On July 7, 2017, the United Nations adopted a Treaty on the Prohibition of Nuclear Weapons (‘ban treaty’) following negotiations over 5 weeks during March, June and July.
122 countries voted in favour of the treaty, demonstrating the clear and unequivocal acceptance of the majority of UN members never to use, threaten to use, produce, possess, acquire, transfer, test or deploy nuclear weapons. The treaty will be open for signature on September 20 and will enter-into-force once 50 States ratify.
The new treaty reflects the values and beliefs of the major religions and faith-based communities to treat others with respect, promote non-violence, protect our world for current and future generations, and base our security on an ethical approach emphasizing conflict resolution and the common good.
Indeed, the preamble of the treaty specifically acknowledges ‘the ethical imperatives for nuclear disarmament and the urgency of achieving and maintaining a nuclear-weapon-free world, which is a global public good of the highest order, serving both national and collective security interests.’
Faith-based communities and the ban treaty negotiations
The United Nations decided to hold the negotiations on a ban treaty following a series of UN open ended working group (OEWG) meetings in 2013 and 2016. Religious and other faith-based communities played key roles in the OEWG process and in the negotiations themselves.
Many faith-based communities, for example, promoted the 2013 OEWG by participating in the Open the Door campaign. This involved civil society events around the world doing symbolic actions to ‘open the door to a nuclear-weapon-free world.’
In 2016, Religions for Peace, in cooperation with Mayors for Peace and Parliamentarians for Nuclear Nonproliferation and Disarmament, gathered endorsements globally for a joint statement of religious leaders, mayors and parliamentarians ‘A Nuclear-Weapon-Free World: Our Common Good‘ and then presented this to the OEWG negotiations to encourage the governments to take action.
In June-July 2017, during the ban treaty negotiations in New York, faith-based communities held a daily vigil at Isaiah Wall just outside the United Nations, to reflect and pray for a successful outcome to the negotiations. There was also a special screening in the UN Trusteeship Council Chambers, of the new documentary The Nuns, The Priests and the Bomb, directed by Helen Young.
And for both the OEWG and ban treaty negotiations, faith-based communities observed the negotiations, made interventions, held side events, met with government delegations and sent messages to their governments encouraging them to take action to prohibit nuclear weapons.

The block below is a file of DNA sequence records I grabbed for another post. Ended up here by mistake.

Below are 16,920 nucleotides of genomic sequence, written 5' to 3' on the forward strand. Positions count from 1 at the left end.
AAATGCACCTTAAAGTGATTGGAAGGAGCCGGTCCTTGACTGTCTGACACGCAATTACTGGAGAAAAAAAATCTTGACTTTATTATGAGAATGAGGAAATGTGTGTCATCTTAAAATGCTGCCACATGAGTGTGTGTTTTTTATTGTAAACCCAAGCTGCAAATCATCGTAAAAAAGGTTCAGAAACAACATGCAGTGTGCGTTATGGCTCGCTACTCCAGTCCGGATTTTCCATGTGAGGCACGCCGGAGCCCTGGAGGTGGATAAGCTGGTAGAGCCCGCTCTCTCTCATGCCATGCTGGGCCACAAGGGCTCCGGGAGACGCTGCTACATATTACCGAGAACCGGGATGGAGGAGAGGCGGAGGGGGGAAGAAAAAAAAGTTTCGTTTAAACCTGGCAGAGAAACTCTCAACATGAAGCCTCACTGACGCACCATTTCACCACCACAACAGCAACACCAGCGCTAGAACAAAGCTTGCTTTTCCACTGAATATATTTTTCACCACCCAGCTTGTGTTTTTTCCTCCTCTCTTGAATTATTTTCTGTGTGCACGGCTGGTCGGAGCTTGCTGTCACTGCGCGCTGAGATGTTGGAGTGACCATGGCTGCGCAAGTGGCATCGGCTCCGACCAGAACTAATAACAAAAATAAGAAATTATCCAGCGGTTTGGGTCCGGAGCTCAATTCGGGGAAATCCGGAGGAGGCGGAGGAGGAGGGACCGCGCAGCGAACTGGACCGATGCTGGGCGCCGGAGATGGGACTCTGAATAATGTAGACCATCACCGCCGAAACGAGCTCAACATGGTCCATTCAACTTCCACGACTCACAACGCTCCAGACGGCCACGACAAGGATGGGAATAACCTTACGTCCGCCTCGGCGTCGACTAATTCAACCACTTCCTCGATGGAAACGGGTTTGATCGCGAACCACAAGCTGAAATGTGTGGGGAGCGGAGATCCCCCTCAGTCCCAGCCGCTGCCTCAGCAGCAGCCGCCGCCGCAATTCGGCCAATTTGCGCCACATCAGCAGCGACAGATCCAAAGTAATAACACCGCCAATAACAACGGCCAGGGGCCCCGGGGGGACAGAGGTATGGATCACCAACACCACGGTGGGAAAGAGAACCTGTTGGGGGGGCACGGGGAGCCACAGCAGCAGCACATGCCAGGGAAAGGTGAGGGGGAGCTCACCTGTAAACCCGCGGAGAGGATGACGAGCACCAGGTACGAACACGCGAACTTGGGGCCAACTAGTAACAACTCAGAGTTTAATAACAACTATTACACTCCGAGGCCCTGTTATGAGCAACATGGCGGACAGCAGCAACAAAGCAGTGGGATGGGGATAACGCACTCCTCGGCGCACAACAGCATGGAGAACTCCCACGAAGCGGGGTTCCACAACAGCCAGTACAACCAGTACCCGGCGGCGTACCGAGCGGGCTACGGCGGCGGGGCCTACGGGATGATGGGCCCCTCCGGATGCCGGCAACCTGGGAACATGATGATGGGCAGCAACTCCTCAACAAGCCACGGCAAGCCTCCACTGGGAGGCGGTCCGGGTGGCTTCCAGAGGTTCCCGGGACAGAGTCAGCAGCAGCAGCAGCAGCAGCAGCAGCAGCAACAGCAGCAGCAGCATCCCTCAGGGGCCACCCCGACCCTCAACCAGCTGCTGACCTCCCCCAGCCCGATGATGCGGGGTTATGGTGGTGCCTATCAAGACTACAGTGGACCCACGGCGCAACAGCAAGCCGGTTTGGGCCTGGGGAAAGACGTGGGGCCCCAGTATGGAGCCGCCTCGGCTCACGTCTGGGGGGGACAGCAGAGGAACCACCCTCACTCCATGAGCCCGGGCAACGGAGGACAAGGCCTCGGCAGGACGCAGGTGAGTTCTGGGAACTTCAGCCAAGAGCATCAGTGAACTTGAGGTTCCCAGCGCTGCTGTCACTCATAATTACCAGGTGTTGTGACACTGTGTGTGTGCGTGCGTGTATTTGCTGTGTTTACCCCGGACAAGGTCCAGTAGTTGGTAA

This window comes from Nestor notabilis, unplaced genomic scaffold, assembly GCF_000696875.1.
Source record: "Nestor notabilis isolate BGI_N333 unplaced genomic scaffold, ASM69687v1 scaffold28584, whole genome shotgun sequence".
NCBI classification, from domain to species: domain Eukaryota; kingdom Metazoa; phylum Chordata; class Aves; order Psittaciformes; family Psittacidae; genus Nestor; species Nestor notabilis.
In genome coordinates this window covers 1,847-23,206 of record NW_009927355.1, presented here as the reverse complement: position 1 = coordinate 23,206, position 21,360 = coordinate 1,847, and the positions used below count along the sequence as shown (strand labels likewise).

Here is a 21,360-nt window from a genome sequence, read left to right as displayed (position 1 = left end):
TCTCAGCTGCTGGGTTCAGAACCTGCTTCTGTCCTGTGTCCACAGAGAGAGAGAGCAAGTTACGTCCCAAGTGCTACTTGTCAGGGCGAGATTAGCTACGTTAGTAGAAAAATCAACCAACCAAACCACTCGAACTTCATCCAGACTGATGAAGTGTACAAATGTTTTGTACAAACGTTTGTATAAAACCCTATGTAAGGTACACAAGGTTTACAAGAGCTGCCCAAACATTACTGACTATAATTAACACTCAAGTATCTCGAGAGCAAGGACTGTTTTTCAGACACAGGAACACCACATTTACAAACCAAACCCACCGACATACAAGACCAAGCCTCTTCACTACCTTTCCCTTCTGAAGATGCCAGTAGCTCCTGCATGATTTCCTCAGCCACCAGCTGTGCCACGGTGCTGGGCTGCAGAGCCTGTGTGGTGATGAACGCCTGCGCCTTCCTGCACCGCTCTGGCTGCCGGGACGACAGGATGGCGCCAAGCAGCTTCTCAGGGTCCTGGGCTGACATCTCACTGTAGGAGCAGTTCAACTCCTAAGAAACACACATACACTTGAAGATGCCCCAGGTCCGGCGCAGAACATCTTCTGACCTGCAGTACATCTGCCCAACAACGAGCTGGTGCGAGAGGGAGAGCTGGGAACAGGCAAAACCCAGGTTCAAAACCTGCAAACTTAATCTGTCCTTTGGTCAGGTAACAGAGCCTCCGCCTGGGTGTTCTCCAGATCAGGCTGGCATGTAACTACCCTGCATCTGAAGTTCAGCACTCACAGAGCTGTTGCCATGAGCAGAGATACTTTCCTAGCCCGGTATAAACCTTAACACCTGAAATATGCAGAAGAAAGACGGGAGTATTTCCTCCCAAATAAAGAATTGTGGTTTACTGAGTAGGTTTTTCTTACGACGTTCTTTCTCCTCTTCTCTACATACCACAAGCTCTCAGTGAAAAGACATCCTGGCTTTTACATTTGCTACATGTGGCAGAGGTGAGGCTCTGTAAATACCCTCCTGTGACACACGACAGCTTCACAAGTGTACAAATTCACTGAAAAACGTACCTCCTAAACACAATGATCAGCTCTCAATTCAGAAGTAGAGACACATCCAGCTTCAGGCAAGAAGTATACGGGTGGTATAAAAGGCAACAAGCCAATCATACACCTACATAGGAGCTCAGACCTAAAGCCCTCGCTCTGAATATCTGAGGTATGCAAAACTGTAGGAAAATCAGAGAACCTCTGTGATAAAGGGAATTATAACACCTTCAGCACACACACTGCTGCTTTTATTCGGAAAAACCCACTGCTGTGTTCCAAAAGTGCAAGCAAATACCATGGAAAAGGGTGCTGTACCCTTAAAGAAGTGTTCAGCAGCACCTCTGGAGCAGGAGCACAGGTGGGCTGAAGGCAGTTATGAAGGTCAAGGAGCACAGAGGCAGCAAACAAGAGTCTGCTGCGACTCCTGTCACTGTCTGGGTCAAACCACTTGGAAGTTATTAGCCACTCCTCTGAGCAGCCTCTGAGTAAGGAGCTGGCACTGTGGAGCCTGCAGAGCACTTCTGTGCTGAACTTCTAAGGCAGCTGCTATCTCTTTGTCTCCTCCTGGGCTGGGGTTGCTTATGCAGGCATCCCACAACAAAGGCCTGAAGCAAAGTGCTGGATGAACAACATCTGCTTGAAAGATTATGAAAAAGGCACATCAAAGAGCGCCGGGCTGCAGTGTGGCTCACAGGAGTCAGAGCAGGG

Ban treaty – impact on the nuclear armed and allied countries
The nuclear-armed and allied States opposed the treaty and none are likely to join. As such they are not bound by its provisions, and will not be directly affected by it.
However, the new treaty could be used to impact on the policies and practices of the nuclear armed States and their allies in two key ways:
- by stimulating nuclear weapons divestment action by States parties to the ban treaty, and also by cities, universities, religious institutions and individuals around the world;
- by putting political pressure on the nuclear-armed and allied States to adopt nuclear risk reduction and disarmament measures, including through the Non-Proliferation Treaty process and at the 2018 UN High-Level Conference on Nuclear Disarmament (UNHLC).
Faith-based communities could advance these initiatives (nuclear weapons divestment and the 2018 UNHLC) in their own institutions and countries, especially in conjunction with commemorations of Hiroshima and Nagasaki Days (Aug 6 and 9), International Day for Peace (Sep 21) and the International Day for the Total Elimination of Nuclear Weapons (Sep 26).
The Abolition 2000 Inter-faith Working Group, which met at the UN during the ban treaty negotiations, provides resources, action ideas and a forum for faith-based communities around the world to advance nuclear disarmament, including through implementation of the ban treaty and promotion of the 2018 UNHLC. Contact firstname.lastname@example.org if you would like to join.
Nuclear weapons divestment
The nuclear prohibition treaty could impact on nuclear weapons policies if it results in divestment by States parties and others from corporations manufacturing nuclear weapons and their delivery systems.